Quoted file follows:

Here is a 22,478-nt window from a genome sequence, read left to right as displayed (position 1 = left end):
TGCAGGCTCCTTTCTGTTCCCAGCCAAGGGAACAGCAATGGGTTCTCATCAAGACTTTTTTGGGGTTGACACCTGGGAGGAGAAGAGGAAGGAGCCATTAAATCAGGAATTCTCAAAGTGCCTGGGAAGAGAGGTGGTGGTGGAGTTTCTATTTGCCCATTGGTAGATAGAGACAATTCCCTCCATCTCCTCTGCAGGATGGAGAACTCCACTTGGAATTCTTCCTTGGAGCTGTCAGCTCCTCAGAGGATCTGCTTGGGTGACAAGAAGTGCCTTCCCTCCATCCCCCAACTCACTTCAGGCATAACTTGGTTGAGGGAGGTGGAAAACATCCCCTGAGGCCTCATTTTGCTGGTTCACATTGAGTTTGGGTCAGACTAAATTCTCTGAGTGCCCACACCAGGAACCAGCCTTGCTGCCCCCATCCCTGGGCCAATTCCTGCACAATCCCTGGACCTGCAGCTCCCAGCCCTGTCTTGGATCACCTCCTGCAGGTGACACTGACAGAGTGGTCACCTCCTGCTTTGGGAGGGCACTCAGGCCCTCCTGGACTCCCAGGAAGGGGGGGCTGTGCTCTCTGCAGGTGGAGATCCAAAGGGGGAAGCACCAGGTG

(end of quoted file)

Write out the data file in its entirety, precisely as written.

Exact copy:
Here is a 22,478-nt window from a genome sequence, read left to right as displayed (position 1 = left end):
TGCAGGCTCCTTTCTGTTCCCAGCCAAGGGAACAGCAATGGGTTCTCATCAAGACTTTTTTGGGGTTGACACCTGGGAGGAGAAGAGGAAGGAGCCATTAAATCAGGAATTCTCAAAGTGCCTGGGAAGAGAGGTGGTGGTGGAGTTTCTATTTGCCCATTGGTAGATAGAGACAATTCCCTCCATCTCCTCTGCAGGATGGAGAACTCCACTTGGAATTCTTCCTTGGAGCTGTCAGCTCCTCAGAGGATCTGCTTGGGTGACAAGAAGTGCCTTCCCTCCATCCCCCAACTCACTTCAGGCATAACTTGGTTGAGGGAGGTGGAAAACATCCCCTGAGGCCTCATTTTGCTGGTTCACATTGAGTTTGGGTCAGACTAAATTCTCTGAGTGCCCACACCAGGAACCAGCCTTGCTGCCCCCATCCCTGGGCCAATTCCTGCACAATCCCTGGACCTGCAGCTCCCAGCCCTGTCTTGGATCACCTCCTGCAGGTGACACTGACAGAGTGGTCACCTCCTGCTTTGGGAGGGCACTCAGGCCCTCCTGGACTCCCAGGAAGGGGGGGCTGTGCTCTCTGCAGGTGGAGATCCAAAGGGGGAAGCACCAGGTG